—Octavio Paz, “Luis Cernuda: The Edifying Word,” On Poets and Others, translated by Michael Schmidt, Seaver Books 1986
to its natural conclusion—dead end
at the coast, the pier at Gulfport where
riggings of shrimp boats are loose stitches
in a sky threatening rain.
from “Theories of Space and Time,”
Native Ground (Houghton Mifflin, 2006)
—Maurice Blanchot, “Poetics,” Faux Pas, translated by Charlotte Mnadell, Stanford Univ. Press, 2001
—Frank Sibley, “Originality and Value”
A key quote in the talk was this one from Opus Posthumous:
"The pressure of the contemporaneous from the time of the beginning of the World War to the present time has been constant and extreme. No one can have lived apart in a happy oblivion."
Stevens goes on to state:
"In poetry, to that extent, the subject is not the contemporaneous, because that is only the nominal subject, but the poetry of the contemporaneous. Resistance to the pressure of ominous and destructive circumstance consists of its conversion, so far as possible, into a different, an explicable, an amenable circumstance."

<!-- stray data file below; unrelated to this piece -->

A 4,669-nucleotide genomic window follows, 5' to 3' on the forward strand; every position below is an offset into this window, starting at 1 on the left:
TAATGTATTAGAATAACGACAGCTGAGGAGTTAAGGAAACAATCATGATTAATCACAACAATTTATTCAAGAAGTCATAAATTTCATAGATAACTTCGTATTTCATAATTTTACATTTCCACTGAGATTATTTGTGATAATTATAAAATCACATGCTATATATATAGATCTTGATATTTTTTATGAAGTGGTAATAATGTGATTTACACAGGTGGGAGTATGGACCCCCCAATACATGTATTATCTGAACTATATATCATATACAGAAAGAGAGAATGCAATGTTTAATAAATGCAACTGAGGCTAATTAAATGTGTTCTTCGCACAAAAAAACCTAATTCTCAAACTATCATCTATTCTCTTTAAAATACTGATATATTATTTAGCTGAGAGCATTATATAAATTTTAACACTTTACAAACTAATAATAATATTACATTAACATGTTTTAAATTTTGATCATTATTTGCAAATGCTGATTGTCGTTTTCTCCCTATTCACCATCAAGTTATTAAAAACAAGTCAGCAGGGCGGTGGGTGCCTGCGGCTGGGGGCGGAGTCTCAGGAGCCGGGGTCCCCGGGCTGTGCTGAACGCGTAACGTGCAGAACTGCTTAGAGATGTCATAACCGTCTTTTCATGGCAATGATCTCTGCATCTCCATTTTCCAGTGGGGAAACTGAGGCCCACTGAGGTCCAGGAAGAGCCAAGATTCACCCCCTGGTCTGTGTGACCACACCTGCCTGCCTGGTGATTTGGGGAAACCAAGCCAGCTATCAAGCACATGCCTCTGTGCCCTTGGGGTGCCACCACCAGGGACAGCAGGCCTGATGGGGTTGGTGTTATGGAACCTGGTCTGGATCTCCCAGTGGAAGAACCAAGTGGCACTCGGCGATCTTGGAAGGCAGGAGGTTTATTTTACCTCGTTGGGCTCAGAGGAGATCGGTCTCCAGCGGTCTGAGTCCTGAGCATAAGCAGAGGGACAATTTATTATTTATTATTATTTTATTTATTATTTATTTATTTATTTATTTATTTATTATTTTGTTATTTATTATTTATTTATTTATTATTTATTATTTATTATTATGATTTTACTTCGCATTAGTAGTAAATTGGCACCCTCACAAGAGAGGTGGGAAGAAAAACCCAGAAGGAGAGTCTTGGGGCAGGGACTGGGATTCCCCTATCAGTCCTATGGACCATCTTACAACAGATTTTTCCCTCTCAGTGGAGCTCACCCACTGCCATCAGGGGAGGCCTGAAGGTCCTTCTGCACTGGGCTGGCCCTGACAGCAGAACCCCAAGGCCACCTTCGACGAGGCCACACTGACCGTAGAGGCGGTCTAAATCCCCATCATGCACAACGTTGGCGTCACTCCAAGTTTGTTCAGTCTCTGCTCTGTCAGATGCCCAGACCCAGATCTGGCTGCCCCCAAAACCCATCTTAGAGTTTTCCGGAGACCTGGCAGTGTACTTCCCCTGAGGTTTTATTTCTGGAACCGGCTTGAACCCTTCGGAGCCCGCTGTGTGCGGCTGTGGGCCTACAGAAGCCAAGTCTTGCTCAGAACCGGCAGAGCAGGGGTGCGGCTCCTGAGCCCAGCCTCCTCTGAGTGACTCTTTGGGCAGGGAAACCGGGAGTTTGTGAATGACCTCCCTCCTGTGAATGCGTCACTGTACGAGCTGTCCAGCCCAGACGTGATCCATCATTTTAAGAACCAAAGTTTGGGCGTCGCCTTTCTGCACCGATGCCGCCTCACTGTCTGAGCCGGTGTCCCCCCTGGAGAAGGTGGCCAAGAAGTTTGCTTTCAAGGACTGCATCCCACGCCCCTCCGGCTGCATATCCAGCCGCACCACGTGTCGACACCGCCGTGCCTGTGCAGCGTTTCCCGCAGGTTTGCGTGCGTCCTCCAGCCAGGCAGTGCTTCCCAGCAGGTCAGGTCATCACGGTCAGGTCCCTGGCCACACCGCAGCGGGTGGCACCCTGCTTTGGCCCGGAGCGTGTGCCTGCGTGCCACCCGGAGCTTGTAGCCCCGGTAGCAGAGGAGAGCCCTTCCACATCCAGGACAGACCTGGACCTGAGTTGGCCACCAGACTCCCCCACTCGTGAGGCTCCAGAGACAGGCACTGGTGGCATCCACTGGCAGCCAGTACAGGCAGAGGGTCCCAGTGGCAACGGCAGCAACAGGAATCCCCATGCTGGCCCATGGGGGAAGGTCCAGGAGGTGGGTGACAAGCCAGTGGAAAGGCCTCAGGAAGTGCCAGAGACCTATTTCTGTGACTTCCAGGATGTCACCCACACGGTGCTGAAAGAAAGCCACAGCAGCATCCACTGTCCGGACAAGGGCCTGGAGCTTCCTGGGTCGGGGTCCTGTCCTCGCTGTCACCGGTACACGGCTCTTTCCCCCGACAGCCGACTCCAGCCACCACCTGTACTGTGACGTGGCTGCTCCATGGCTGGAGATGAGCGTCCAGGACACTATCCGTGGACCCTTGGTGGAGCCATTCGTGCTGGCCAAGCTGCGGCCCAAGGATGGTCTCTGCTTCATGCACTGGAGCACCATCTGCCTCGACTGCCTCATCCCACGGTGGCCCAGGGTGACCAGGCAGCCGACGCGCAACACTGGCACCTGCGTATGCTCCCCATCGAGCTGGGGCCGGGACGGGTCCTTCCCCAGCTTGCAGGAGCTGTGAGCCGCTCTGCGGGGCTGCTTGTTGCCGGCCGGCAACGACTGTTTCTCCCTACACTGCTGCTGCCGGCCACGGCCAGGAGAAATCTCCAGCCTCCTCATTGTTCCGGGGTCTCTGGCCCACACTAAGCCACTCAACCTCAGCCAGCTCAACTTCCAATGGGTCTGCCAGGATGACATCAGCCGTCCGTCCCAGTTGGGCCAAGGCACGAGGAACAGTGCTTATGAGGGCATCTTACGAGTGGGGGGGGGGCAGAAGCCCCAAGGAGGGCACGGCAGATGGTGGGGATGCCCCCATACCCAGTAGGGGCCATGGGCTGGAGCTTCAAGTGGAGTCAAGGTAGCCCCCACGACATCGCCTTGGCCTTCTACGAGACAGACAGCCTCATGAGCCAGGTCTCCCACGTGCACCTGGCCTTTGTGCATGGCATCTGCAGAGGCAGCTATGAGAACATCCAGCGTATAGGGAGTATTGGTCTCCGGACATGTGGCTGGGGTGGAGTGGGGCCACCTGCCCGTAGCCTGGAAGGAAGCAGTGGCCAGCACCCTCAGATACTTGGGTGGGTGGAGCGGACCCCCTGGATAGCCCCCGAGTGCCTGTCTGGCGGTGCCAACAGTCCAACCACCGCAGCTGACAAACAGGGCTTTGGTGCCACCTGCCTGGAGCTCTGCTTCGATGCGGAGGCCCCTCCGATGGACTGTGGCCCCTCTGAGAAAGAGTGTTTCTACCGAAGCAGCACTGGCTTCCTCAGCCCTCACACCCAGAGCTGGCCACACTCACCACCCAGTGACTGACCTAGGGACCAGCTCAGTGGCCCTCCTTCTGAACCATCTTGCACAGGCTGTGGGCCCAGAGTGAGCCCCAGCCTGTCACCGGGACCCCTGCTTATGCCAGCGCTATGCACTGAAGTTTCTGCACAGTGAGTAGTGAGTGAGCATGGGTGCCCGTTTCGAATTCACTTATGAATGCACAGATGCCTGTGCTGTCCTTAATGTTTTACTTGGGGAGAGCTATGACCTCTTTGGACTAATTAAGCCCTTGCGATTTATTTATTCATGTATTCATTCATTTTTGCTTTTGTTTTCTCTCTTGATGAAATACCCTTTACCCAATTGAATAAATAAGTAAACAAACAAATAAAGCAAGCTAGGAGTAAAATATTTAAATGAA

—John Dewey, "The Varied Substance Of The Arts," Art As Experience(Perigee/Penguin Putnam Books, 1980)
The opposition between making and learning—and, therefore, the mutual exclusion of poetry and philosophy—is a false one. As for making, no matter how creative the poet, the poem created is conditioned by the poet’s language and experience: the creation is not ex nihilo. It may be less apparent that the philosopher’s learning cannot be a matter of wholly passive receptivity…if it were, the receptivity would not go beyond mute apprehension. As soon as a philosopher begins to speak or to teach, the philosopher begins to make or produce: the philosopher becomes a poet. [p. 8]
I do not mean to suggest that no distinction between philosophy and poetry may or should be drawn; I do not mean to suggest that any distinction that would make a writer either a philosopher or a poet is misleading. The best writers, in my judgment—the most interesting, the most illuminating, the most informative, the most aesthetically pleasing—are philosophical poets or poetic philosophers. Nietzsche is among them. [p. 9]
—Alan White, Within Nietzsche’s Labryrinth (Routledge, 1990)
I don’t like a dream which just drifts (I was going to say which just dreams). I try to make a substantial dream of it, a kind of ship’s figurehead which after crossing inner space and time confronts outside space and time—and for it the outside is the blank page